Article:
After serving the air transportation needs of Manila in some capacity since 1948, it is plain that the Ninoy Aquino International Airport (NAIA) is in great need of an overhauling rehabilitation, beyond just the construction of additional passenger terminals. Even with the New Manila International Airport project in Bulacan, there is still the necessity of fixing up the venerable old NAIA, which had been suffering in operation performance ranking even as passenger traffic (pre-COVID-19) has continuously increased. But the exacting national government has already turned down a rehab proposal by a group of private companies called the NAIA Consortium. But they are not the only ones with proposals to give.
CNN Philippines reports that no less than two other firms from the private sector have approached the Department of Transportation (DOTr) with bids towards the rehabilitation of NAIA, outside of the previous and rejected proposal by the NAIA Consortium. This was noted by Department of Finance Secretary Carlos Dominguez III at a recent media briefing, ahead of President Rodrigo Duterte’s State of the Nation Address. Dominguez notes that DOTr Secretary Arthur Tugade and NAIA infrastructure project head Vince Dizon have already been in talks with the two private firms, the names of which are undisclosed.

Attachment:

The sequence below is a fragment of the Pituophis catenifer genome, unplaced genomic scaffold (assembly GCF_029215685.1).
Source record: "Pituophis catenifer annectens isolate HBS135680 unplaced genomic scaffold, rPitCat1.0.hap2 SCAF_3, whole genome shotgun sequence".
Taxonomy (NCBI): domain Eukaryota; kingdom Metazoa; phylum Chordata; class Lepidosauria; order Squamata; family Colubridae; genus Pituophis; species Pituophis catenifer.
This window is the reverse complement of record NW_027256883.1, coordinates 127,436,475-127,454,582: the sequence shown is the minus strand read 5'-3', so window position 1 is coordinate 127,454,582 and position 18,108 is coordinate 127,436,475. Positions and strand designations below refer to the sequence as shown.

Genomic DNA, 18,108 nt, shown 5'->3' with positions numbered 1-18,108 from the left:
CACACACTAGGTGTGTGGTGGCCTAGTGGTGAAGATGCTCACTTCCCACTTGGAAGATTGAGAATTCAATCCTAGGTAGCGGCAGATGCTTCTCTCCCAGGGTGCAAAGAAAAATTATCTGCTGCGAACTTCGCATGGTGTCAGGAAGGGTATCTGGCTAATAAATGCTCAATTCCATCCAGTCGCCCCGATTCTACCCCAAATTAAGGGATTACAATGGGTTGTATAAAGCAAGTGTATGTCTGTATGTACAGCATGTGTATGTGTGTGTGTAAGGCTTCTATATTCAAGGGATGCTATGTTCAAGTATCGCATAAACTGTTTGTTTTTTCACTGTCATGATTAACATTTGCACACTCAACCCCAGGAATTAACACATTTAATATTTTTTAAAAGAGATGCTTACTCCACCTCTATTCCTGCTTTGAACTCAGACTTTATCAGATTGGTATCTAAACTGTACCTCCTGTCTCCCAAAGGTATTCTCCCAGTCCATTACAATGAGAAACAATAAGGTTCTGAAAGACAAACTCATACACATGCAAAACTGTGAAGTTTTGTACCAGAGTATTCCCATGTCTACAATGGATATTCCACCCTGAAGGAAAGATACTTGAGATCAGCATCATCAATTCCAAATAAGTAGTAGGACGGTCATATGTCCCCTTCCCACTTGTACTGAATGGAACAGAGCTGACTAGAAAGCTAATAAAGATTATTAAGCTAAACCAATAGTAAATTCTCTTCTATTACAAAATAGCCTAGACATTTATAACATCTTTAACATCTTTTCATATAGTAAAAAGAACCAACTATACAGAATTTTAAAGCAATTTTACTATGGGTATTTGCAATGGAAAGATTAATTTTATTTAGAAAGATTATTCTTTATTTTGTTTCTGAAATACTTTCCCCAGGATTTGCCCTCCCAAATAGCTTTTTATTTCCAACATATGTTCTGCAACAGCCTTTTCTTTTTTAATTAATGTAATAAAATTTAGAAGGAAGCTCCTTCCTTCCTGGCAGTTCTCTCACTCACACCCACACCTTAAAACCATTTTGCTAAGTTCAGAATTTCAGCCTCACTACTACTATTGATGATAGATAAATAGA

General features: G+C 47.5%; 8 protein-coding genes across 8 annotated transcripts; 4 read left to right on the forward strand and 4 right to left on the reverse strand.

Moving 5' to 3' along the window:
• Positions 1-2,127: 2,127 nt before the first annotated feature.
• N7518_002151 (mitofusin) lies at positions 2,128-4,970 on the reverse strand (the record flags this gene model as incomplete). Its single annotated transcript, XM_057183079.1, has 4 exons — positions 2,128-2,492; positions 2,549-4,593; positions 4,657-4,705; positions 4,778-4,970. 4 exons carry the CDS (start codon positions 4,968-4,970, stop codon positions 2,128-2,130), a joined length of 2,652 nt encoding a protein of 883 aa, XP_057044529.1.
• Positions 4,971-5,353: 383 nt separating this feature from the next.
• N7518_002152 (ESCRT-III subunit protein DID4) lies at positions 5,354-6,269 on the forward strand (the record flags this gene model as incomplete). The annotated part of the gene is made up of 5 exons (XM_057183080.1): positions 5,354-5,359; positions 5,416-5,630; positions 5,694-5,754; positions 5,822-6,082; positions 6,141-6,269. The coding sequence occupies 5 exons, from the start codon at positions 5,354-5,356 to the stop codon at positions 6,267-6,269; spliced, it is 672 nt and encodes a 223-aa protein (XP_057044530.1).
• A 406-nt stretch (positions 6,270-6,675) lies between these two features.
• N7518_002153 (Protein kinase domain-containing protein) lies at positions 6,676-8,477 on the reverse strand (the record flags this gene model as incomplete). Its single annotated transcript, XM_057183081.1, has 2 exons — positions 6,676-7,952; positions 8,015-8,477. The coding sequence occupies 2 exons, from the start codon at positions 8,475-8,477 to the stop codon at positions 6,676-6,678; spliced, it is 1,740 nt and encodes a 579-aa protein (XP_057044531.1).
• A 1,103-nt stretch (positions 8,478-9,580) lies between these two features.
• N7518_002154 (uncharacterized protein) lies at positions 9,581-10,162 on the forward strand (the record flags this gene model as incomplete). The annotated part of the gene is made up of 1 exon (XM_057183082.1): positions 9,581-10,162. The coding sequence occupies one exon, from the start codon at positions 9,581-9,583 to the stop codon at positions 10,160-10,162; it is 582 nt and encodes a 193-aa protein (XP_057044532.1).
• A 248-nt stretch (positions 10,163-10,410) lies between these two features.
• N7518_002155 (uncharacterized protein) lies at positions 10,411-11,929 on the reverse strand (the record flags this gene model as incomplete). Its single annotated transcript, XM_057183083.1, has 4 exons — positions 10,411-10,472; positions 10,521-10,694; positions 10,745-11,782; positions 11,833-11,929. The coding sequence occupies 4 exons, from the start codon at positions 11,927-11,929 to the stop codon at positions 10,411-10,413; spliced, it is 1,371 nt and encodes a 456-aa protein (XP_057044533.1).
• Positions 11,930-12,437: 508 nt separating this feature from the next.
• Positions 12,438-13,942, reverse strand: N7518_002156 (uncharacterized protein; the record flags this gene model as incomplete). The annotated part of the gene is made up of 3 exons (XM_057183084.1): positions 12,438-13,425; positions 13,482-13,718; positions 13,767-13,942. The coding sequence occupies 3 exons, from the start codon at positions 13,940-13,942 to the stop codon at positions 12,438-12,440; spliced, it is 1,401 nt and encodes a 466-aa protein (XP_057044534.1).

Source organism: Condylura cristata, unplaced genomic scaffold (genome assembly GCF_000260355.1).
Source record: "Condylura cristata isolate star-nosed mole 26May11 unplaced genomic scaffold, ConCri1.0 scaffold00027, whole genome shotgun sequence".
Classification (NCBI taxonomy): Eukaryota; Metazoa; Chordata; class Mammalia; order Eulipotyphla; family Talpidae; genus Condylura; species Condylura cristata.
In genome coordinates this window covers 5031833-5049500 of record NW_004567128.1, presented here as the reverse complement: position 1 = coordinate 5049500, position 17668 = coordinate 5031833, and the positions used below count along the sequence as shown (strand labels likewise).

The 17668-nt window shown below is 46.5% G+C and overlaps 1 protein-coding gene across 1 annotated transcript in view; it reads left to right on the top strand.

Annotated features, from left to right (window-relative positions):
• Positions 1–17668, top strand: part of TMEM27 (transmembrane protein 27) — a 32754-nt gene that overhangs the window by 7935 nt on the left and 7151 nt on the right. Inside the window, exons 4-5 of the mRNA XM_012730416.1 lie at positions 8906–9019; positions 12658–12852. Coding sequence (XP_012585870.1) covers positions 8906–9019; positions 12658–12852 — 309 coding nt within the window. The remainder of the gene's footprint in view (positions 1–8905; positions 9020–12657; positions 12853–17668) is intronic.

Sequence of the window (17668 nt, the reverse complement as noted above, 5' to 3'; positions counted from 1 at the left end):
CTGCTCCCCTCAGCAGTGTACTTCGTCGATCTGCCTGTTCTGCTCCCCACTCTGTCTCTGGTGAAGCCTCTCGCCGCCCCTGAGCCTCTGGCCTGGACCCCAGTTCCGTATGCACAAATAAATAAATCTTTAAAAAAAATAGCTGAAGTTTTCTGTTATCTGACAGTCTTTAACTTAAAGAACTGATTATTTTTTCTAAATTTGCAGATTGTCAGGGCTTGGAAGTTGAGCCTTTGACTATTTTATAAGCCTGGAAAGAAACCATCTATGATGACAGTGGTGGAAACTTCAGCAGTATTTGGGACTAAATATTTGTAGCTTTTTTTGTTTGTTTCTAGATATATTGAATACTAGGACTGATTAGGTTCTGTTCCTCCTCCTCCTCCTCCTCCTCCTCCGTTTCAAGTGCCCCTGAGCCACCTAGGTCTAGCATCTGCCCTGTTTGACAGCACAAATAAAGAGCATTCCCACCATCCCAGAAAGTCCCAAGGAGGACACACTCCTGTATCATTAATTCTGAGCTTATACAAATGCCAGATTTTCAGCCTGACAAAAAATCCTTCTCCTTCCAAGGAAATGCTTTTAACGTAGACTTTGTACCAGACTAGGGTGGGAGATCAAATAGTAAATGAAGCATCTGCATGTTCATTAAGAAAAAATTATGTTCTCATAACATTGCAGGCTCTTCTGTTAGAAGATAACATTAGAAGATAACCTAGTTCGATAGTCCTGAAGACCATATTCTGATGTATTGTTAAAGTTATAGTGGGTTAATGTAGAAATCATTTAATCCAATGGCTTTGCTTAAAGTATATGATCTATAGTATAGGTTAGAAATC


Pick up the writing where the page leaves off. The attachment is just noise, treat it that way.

The Finance Secretary recalled the failed bid only this past Tuesday, July 7, from the NAIA Consortium came as a result of the business alliance deciding that they cannot confidently finance the airport rehabilitation in the face of numerous adjustments in consideration of the COVID pandemic and its consequences on NAIA operations and passenger traffic. Dominguez expresses that the government is not entirely bothered by the bowing out of the primary proponent, seeing as the two other firms have their respective proposals in agreement with Clark Airport and the Bases Conservation and Development Authority (BCDA).
NAIA Consortium had ben comprised of a collaborative effort between several heavyweight conglomerates in the country, from Aboitiz, Alliance Global Group, JG Summit Holdings and more. Even the Metro Pacific Investments of Manny Pangilinan had been part of the consortium until breaking away in March. Technical support for their NAIA rehab bid would have come from the operators of the number one airport in the world, Singapore’s Changi Airport International. Contract pricing for the project had been set first at P350 billion for 35 years, then P105 billion for 15. Up to P8 trillion has been earmarked by the incumbent administration for transportation infrastructure rehabilitation, expected to last until 2022.
Image from Business World Online